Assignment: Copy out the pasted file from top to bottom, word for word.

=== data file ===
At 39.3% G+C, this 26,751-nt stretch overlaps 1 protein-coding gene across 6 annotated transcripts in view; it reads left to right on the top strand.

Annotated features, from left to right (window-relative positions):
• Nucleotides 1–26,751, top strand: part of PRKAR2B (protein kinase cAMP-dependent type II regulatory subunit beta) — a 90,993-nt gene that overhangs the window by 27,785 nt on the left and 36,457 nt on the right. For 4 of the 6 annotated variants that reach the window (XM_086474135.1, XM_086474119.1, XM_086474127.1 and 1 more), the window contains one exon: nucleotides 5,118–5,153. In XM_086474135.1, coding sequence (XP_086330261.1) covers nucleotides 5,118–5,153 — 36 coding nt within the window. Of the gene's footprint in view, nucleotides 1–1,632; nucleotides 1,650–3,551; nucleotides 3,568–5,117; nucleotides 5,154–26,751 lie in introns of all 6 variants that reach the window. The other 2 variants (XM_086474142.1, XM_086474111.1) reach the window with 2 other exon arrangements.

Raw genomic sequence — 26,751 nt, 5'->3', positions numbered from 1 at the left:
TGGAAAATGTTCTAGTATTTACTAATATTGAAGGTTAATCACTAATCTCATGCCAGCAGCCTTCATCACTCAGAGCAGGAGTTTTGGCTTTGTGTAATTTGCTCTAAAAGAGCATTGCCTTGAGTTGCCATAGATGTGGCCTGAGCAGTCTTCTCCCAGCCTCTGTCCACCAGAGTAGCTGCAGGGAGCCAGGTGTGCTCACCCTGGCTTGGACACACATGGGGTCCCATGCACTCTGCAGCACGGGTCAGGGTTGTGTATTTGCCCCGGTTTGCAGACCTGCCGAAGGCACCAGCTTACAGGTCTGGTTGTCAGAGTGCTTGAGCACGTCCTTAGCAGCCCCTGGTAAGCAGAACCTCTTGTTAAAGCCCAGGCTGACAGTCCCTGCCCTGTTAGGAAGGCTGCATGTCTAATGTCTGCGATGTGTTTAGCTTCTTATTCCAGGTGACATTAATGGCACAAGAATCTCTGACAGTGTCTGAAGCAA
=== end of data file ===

At 39.3% G+C, this 26,751-nt stretch overlaps 1 protein-coding gene across 6 annotated transcripts in view; it reads left to right on the top strand.

Annotated features, from left to right (window-relative positions):
• Nucleotides 1–26,751, top strand: part of PRKAR2B (protein kinase cAMP-dependent type II regulatory subunit beta) — a 90,993-nt gene that overhangs the window by 27,785 nt on the left and 36,457 nt on the right. For 4 of the 6 annotated variants that reach the window (XM_086474135.1, XM_086474119.1, XM_086474127.1 and 1 more), the window contains one exon: nucleotides 5,118–5,153. In XM_086474135.1, coding sequence (XP_086330261.1) covers nucleotides 5,118–5,153 — 36 coding nt within the window. Of the gene's footprint in view, nucleotides 1–1,632; nucleotides 1,650–3,551; nucleotides 3,568–5,117; nucleotides 5,154–26,751 lie in introns of all 6 variants that reach the window. The other 2 variants (XM_086474142.1, XM_086474111.1) reach the window with 2 other exon arrangements.

Raw genomic sequence — 26,751 nt, 5'->3', positions numbered from 1 at the left:
TGGAAAATGTTCTAGTATTTACTAATATTGAAGGTTAATCACTAATCTCATGCCAGCAGCCTTCATCACTCAGAGCAGGAGTTTTGGCTTTGTGTAATTTGCTCTAAAAGAGCATTGCCTTGAGTTGCCATAGATGTGGCCTGAGCAGTCTTCTCCCAGCCTCTGTCCACCAGAGTAGCTGCAGGGAGCCAGGTGTGCTCACCCTGGCTTGGACACACATGGGGTCCCATGCACTCTGCAGCACGGGTCAGGGTTGTGTATTTGCCCCGGTTTGCAGACCTGCCGAAGGCACCAGCTTACAGGTCTGGTTGTCAGAGTGCTTGAGCACGTCCTTAGCAGCCCCTGGTAAGCAGAACCTCTTGTTAAAGCCCAGGCTGACAGTCCCTGCCCTGTTAGGAAGGCTGCATGTCTAATGTCTGCGATGTGTTTAGCTTCTTATTCCAGGTGACATTAATGGCACAAGAATCTCTGACAGTGTCTGAAGCAA